Sunday, August 1, 2010

Raising Atheists or What, I'm Not Getting Laid?

If you're a regular reader of this blog you know I have kids, Ali and Will (5 and 8). They are surprisingly happy (is there something wrong with them - are they sick?) children, but from what I understand this is normal. I consider it a "phase" and that when they enter adolescence they will become dour and sullen. It's not that I'm looking forward to that, but at least I understand dour and sullen far better than rainbows, smiles, and unicorns.

Oh, did I mention that I'm raising my kids as Atheists?

There is some debate on what to call the process of raising kids in a non-god(s) household. I've heard folks say that they are raising: freethinkers or critical thinkers. Me? I'm OK with Atheists. That's fine you say tomato I say tomato - our children have a  lower chance of being abused because they don't go to some authoritarian, superstitious institution know as: church, synagogue, or mosque.

I do have a beef with are those parents who say, "I'll just let my child to make their own choice," and leave it at that. At home there isn't any real discussion of critical thinking (in any area) and the child is expected to pick up those skills at school (my main lesson at school was avoiding ass kickings).  I call if lazy Atheism. It's kinda like the parents are letting their hands off the wheel in this particular area of raising their child. Well, this will come to a surprise to many, but the kid is going to make his/her own decisions anyway. A parent's job is to make sure their child has the cognitive tools to make smart decisions.

Do you know why it's important for young people to have those cognitive skills?

Religious loonies prey on the young, the weak, and the stupid.

Having been young, weak, and stupid I know these things. What? Is this a natural segue into one of my personal tales of being young, weak, and stupid? Yes. Yes it is.

I should say that I'm not making this up.

I was 19 and decided to backpack around the UK for a month. Realizing that there are strength in numbers I tried to convince some of my friends to journey along with me. Many promised they would, none did. Undaunted I threw a variety of useful stuff into an army duffle bag (that army poncho came in handy) and off I went to London.  I did the youth hostel thing  (if you're travelling on the cheap it's a good deal) and quickly realized that I was not a second class citizen (or subject - the local term) and I could drink alcohol. I found that I could drink a lot of alcohol too.  Good times. However, this meant that I was young, weak, stupid, and drunk.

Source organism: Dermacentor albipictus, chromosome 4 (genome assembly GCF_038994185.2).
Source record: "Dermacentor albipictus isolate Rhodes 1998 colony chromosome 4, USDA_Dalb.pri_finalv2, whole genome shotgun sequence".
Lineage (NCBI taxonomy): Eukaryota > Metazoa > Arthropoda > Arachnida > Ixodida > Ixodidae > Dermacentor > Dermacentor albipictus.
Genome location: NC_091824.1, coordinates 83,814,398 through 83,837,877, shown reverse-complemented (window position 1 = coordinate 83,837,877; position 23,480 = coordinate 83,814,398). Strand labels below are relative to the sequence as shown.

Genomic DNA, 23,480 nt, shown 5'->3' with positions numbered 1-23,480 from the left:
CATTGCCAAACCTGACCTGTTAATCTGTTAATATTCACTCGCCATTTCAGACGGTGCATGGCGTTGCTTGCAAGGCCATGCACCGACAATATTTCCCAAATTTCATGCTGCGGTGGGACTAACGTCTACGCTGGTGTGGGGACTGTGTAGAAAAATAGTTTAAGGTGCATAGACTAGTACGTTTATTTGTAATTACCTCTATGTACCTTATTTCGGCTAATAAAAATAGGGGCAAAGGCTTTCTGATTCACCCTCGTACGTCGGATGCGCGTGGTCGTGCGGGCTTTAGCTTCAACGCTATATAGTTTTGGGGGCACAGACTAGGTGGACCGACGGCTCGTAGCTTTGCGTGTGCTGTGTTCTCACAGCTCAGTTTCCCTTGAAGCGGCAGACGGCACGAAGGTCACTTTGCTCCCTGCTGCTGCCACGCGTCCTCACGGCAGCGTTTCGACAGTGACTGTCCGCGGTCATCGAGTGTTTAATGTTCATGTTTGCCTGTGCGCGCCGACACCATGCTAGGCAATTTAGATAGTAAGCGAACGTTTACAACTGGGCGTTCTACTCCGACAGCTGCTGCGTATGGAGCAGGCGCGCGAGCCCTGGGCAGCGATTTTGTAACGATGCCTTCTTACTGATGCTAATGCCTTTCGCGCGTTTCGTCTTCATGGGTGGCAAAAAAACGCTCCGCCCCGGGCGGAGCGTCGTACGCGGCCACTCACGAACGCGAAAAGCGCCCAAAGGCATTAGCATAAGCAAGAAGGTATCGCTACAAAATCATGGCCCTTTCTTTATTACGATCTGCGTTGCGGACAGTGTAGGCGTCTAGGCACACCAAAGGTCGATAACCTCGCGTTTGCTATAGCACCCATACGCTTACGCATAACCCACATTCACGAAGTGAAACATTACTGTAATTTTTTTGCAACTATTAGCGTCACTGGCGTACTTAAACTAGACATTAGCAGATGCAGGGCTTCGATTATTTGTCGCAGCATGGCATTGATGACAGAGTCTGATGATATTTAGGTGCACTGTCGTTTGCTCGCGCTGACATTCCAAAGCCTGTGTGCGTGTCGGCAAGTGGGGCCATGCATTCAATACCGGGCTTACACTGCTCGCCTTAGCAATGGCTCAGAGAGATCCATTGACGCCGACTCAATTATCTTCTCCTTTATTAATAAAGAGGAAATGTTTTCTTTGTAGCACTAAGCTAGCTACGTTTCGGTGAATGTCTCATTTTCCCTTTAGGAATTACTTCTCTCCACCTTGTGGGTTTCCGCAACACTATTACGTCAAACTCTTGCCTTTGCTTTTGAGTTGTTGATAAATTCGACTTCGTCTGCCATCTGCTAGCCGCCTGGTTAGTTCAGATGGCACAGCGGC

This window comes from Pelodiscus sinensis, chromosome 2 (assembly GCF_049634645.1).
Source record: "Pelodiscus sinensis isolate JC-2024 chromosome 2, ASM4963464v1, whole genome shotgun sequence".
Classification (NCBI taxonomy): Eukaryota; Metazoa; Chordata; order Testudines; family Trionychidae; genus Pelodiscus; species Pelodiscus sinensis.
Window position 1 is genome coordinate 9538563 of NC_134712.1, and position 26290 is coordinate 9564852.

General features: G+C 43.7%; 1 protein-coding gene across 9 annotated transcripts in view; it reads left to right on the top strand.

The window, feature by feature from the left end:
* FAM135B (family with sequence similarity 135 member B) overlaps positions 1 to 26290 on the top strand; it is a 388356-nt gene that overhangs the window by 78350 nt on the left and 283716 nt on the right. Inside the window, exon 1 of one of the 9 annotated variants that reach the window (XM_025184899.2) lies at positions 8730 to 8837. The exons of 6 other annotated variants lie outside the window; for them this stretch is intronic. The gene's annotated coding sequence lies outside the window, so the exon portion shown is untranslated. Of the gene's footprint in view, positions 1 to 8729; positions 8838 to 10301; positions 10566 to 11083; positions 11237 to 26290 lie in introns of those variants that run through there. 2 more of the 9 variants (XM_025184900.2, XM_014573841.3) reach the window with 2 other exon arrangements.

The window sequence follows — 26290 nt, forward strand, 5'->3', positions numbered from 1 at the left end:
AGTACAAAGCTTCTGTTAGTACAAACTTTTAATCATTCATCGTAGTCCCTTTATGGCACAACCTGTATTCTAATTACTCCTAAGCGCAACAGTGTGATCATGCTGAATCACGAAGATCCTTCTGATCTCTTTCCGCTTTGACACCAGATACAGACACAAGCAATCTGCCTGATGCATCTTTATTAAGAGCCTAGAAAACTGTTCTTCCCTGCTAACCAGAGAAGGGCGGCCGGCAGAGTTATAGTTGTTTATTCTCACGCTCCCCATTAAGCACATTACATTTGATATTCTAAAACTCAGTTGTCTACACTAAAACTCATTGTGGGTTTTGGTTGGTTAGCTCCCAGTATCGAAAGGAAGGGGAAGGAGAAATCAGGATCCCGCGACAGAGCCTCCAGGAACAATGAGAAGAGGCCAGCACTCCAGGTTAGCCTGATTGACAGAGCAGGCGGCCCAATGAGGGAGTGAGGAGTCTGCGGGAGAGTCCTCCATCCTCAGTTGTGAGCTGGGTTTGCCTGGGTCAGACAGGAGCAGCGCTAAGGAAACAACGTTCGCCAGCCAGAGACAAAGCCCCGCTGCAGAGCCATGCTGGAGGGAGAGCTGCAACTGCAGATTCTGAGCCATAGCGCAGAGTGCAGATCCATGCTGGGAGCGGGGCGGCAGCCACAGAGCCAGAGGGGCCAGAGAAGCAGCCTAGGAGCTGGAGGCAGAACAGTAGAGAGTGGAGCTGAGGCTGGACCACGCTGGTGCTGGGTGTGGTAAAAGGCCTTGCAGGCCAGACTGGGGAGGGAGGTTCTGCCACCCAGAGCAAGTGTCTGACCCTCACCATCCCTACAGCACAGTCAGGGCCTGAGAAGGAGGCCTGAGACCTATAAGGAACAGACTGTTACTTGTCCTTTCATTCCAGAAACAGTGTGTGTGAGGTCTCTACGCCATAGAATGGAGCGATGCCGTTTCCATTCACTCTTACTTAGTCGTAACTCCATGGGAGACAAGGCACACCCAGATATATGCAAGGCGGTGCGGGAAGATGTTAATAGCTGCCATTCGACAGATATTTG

I was walking down a street in London on lovely afternoon having done some geek - heavy touring (I think I had been to the British Museum that day) and looking for a decent pub for lunch and a pint. Suddenly, this attractive woman in her mid twenties started talking to me.  I really don't know what her opening line was, she was pretty and I was listening. After a minute or two we walked over to a coffeehouse/bookstore that had just opened. It seemed like a normal non-crazy place at first.

Then she eased into the God talk.

Then she talked to me about the wondrous Reverend Sun Myung Moon.

Yes, she was a Moonie and I had found myself in a den of crazy cultists.

Know what? I didn't care. This was the closest chance of me getting sex for a while. I wouldn't have cared if she sacrificed kittens to her Dark Overlord Bob. I was in it to win it.

Obviously, it didn't work out in my favor. It turns out that she had a husband who was a black belt in some martial art and he was competing in Germany. I learned that after going through their brainwashing video series (cheap production values - I wasn't impressed). On the plus side, they did feed me. I attended a spaghetti dinner at their main cultist hive in Leicester Sq and watched the movie Ghandi. She was a tad disappointed that I decided to go back to the States and not stay with them in the hive. Meh, no one got what they wanted.

The moral?

There is no moral.

This is Purgatory.


  1. It's so great to see that bringing up your children as critical thinking atheists is working out so well for your family. Christianity is full of threats that if you don't have the kids in church, in youth group, and don't do it "god's way", your kids will turn out bad. Involved, caring, loving parents are the key. Proactive parenting always trumps the passive head-in-the-sand, let-them-figure-out-what-they-believe style.

    Also, funny story, i.e. "no one got what they wanted." LOL

  2. I think it is still important to let your kid choose, but teach them the skills they need to make informed decisions. Right now I would consider your children the children of an atheist instead of atheists themselves.

  3. @ briandthebible - you know the kid is going to choose (as will all kids) I'm just acknowledging the fact. If you consider a child who is 8 and is being raised a Christian not a Christian then you are being consistent. However, I disagree with your assessment. If it looks like a duck and quacks like a duck odds are it's a duck. My boy doesn't say God during the pledge of allegiance, theoretically he wouldn't be accepted by the Boy Scouts (don't take atheists and God is in their pledge), and if you asked him if there is a God he would say no.

  4. I think that counts as a shaggy dog moral...


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